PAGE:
Minyan Mailbag: Michael Santoli
Too bad about those Yanks Michael!
Minyanville is proud to offer the insights of Barron's Senior Editor and friend of Minyanville, Michael Santoli.
I offer this as part of my constant effort to widen out the picture and try to see all sides (as a wise stubbly guy I know often counsels in his writing). Acknowledging the risk of scooping myself before this weekend (nasty image, I know) here are a few stray thoughts:
I'm thinking a lot about August, and not just because the 80-degree heat has meant a welcome return to halter top season.
Here are some basics about the August bottom in the market, and the current state of things.
8-6: A Friday, new year low set for the S&P, 1063. Down 7% from the high of six weeks earlier, VXO up 48%.
8-9: Quiet, nervous trading, S&P inches to 1065
8-10: A better rally, S&P up to 1079
Then came two days of selling First the S&P closes at 1075, then next day sells off for a re-test, closing again at 1063. On 8-13, a week after the first low, we get a new intraday low 1060. The Monday after that, the real rebound was kicked off, and within a month the S&P was up 6% in a straight line. The VXO fell right back to the level where it was at the June high (13.5-ish).
Okay, to the present.
4-15: A Friday, new year low for the S&P, 1142. Down 6.7% from the high of five weeks earlier, VXO up 43%.
4-18: Quiet, nervous trading, index adds a few to finish at 1145.
4-19: A slightly better rally, S&P at 1152.
I recognize that these parallels guarantee nothing, but should a pullback to/through the Friday lows followed by the 'real' bounce be all that surprising if it were to happen.
A few words from a sharp trader / writer / Web entrepreneur / philanthropist:
"As the technicals are officially 'broken' and the fundamentals are decelerating, the Matador City crowd is betting that the nervous (albeit hopeful) psychology - coupled with Elmer's helping hand - can somehow turn the tape. The risk to their position is that the stagflation chatter (old hat to many Minyans) is an embryonic thought for most of the world. The writing is on the wall of worry - inflation (oil), sluggish growth (sans stimuli), employment (jobs data) - but if that scribble dribbles into the mainstream media, it'll be deja Boo all over again. ....And while the field position is clearly more 'heelsy' now, it's worth noting that the raucous crowd hasn't greeted the bellwethers well of late. That can certainly change (watch crude!) but we must recognize that the path of least resistance is to the downside."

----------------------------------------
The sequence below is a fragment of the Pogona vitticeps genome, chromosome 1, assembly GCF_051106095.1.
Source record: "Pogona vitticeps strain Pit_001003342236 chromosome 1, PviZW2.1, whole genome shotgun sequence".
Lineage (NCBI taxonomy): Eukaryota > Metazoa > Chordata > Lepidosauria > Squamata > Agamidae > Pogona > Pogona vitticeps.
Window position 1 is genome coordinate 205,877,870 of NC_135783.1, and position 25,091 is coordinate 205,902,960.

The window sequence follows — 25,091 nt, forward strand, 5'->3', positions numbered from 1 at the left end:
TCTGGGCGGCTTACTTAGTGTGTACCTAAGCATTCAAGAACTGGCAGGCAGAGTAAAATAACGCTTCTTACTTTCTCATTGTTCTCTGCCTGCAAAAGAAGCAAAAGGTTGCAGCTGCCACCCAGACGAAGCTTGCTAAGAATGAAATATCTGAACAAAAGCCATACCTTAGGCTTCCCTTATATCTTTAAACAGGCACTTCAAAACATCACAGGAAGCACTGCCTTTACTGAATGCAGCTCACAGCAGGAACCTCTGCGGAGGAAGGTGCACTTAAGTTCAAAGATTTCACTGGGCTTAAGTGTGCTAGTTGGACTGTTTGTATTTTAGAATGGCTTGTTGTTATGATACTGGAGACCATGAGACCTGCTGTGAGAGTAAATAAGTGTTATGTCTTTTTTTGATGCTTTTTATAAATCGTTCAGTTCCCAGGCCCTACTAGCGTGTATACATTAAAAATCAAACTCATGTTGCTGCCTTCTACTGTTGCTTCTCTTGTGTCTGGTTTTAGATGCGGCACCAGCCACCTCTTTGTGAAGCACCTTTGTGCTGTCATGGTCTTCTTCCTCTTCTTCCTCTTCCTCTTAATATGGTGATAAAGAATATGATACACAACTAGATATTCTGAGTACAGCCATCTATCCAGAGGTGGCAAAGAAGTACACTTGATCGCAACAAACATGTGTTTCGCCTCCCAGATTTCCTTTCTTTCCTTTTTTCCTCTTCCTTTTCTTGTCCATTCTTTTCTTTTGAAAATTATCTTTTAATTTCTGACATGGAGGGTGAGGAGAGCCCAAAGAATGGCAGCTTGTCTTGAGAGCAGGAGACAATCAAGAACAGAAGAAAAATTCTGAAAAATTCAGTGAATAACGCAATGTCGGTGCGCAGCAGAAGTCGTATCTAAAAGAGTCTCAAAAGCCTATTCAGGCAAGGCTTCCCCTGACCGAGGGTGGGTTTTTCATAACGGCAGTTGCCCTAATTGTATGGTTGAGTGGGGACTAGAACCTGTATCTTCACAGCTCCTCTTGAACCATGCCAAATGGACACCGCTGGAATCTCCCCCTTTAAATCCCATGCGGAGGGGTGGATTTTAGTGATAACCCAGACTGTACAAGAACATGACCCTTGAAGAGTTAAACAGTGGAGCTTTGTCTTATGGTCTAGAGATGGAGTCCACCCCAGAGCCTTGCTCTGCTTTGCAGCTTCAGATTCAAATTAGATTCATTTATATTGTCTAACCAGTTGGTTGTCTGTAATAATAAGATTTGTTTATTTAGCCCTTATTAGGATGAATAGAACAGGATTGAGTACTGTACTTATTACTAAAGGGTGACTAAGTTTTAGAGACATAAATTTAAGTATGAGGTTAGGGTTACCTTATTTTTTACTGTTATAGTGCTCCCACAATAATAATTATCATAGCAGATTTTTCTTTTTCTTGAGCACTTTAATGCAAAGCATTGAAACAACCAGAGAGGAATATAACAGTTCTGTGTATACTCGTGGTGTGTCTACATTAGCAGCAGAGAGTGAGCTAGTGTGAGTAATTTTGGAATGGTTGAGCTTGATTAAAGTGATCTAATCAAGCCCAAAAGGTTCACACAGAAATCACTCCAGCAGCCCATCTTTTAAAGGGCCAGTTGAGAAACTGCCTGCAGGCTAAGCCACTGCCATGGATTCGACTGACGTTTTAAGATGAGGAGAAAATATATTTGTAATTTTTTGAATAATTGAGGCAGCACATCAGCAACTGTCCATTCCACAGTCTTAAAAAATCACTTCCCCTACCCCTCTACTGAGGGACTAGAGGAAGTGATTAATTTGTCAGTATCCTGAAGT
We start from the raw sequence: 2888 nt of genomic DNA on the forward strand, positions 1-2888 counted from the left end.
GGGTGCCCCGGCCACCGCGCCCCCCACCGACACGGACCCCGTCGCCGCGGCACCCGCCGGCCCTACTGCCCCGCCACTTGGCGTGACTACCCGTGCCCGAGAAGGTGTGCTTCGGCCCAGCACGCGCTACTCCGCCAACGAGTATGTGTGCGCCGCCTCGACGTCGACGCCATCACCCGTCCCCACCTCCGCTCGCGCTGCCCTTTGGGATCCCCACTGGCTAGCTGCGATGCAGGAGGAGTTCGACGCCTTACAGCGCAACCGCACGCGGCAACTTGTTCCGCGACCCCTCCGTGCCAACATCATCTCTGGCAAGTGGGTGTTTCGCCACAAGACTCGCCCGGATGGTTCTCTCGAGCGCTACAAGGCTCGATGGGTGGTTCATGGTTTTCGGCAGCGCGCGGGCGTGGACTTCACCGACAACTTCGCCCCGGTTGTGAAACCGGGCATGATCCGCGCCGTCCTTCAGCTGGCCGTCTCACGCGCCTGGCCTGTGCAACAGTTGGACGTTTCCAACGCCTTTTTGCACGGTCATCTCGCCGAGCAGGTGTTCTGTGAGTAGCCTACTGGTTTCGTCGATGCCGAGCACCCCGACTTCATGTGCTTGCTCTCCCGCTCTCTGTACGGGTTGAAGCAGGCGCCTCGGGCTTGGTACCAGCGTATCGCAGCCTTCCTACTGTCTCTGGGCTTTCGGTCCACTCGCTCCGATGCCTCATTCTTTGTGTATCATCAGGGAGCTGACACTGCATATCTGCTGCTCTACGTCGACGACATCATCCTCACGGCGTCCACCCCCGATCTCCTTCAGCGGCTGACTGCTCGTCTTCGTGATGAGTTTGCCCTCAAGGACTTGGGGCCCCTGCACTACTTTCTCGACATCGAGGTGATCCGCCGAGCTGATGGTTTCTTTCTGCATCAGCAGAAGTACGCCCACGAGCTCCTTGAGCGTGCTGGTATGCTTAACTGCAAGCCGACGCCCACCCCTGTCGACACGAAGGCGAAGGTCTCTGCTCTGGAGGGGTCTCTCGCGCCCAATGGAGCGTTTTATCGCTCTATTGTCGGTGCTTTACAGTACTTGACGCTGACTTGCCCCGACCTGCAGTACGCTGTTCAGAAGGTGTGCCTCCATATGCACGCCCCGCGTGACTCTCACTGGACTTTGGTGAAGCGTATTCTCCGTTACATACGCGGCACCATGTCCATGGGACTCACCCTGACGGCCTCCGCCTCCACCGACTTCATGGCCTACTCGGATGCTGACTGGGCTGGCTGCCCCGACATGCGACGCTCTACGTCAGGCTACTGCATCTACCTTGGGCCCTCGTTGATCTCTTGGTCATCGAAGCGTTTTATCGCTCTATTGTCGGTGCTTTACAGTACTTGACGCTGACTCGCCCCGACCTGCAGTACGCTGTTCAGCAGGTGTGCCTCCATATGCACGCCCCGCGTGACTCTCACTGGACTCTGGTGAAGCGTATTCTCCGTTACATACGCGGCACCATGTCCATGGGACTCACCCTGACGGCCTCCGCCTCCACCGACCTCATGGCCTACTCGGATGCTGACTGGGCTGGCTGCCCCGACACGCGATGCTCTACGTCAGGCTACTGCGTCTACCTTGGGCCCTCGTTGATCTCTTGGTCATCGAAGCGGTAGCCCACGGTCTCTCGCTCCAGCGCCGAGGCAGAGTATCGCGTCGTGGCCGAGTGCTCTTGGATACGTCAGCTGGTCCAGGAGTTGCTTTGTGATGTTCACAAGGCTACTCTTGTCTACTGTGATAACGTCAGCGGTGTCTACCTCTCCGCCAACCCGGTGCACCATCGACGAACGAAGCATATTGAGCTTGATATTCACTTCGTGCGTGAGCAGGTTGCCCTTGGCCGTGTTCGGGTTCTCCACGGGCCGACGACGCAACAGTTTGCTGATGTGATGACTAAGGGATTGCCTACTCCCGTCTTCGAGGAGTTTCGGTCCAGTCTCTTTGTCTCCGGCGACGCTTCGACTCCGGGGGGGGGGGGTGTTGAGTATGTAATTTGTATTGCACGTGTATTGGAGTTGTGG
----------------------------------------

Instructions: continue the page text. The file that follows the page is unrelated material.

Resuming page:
That was from a pre-opening piece on Aug. 9, 2004.
Now, you know me enough to realize I'd never go back with the benefit of hindsight and pluck out anything someone wrote in order to embarrass or poke fun. I looked back at my column from that week and it was one of those "it's almost stretched enough for a bounce but not quite" wishy-washy affairs. In my business I don't need to be right as much as be interesting, which is hard but a good deal easier than calling the market correctly. I'm just ratcheting back to try and recapture that moment.
As I look at things today, of course, there are differences that may be quite important: the corporate debt market's more wobbly now (spreads similar, but have risen much more quickly now versus August, convert market in pain); the Fed's that much less easy; the bull's another six months older; the VXO is lower, on an absolute basis; we're closer to the deceleration tipping point.
One thing that makes me doubt the history rerun is a nagging thought: Any monkey who can type finance.yahoo.com could've performed the above "analysis" and therefore it can't be a unique perspective.
I have no answers, but I thought the exercise was worthwhile, just for my own benefit.
Talk soon -
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